As I indicated in my last post, Julia had a birthday coming up. In addition to a party at our house, I'd also planned to make something for her to bring in and share with her class.
When it was Alex's birthday in kindergarten, he asked me to make brownies. I asked Julia what she wanted, and she said she'd like cupcakes. White cupcakes with pink frosting. I suggested we have a couple of colors of frosting (thinking of the boys in the class), and she agreed with that. So all set. A batch of cupcakes, some frosting and some food coloring and I'd be all set.
And then I happened to be talking to another mom with a daughter whose birthday is soon, and we moved onto the topic of bringing in goodies for the class. I told her I was making cupcakes, and she said "Um, you might want to check on that."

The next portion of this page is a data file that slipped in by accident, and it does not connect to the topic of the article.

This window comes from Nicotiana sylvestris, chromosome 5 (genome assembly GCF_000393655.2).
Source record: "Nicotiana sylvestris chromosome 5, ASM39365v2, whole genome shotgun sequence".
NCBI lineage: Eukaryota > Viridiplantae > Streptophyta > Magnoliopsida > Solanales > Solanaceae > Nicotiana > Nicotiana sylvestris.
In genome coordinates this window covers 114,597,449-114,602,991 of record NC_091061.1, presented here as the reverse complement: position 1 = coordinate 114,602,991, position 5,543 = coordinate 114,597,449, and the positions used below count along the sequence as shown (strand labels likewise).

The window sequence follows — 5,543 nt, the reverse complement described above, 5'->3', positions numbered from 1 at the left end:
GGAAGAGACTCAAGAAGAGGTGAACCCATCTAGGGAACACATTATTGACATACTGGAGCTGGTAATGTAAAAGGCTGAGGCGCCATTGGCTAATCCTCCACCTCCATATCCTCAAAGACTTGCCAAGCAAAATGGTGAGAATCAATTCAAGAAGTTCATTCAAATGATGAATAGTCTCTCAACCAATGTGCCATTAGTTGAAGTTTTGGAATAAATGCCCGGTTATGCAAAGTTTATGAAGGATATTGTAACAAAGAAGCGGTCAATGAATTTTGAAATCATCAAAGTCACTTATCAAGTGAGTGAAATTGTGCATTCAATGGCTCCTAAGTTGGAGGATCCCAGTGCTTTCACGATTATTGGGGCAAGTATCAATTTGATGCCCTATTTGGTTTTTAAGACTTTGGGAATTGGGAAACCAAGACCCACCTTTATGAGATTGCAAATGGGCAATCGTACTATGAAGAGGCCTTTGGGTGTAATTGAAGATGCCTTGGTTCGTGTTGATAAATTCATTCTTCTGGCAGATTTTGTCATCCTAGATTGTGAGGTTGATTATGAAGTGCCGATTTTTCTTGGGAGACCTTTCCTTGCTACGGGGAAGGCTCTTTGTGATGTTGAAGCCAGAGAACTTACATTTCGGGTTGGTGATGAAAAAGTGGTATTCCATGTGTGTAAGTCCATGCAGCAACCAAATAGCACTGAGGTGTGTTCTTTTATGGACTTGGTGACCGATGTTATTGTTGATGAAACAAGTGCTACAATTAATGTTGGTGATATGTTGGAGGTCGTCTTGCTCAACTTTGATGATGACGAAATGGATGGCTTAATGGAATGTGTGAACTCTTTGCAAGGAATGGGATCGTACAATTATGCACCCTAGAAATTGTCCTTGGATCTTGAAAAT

Apparently the school did not want me (or anyone) bringing cupcakes to school on my child's birthday.
You know, because the occasional birthday treat would make every child obese.
Now, I am a fan of all the efforts in this country to provide kids with healthier lunch options at schools.
I also don't think the schools themselves, or their cafeterias, are to blame for our country's obesity problem. I think schools are a convenient target, and yes, there are a lot of offerings in the cafeteria that aren't on the healthy end of the spectrum. But I also believe that parents are the ones ultimately responsible for what their young children eat, just like I believe that parents are responsible for...well...for parenting their children. My husband is a teacher. We are parents. We know what our responsibilities are AS PARENTS, and we don't expect teachers to do that job for us. We chose to have kids, and in doing so we accepted ALLLLLLLLLL the responsibilities - and joys and everything else, yes - that go along with that.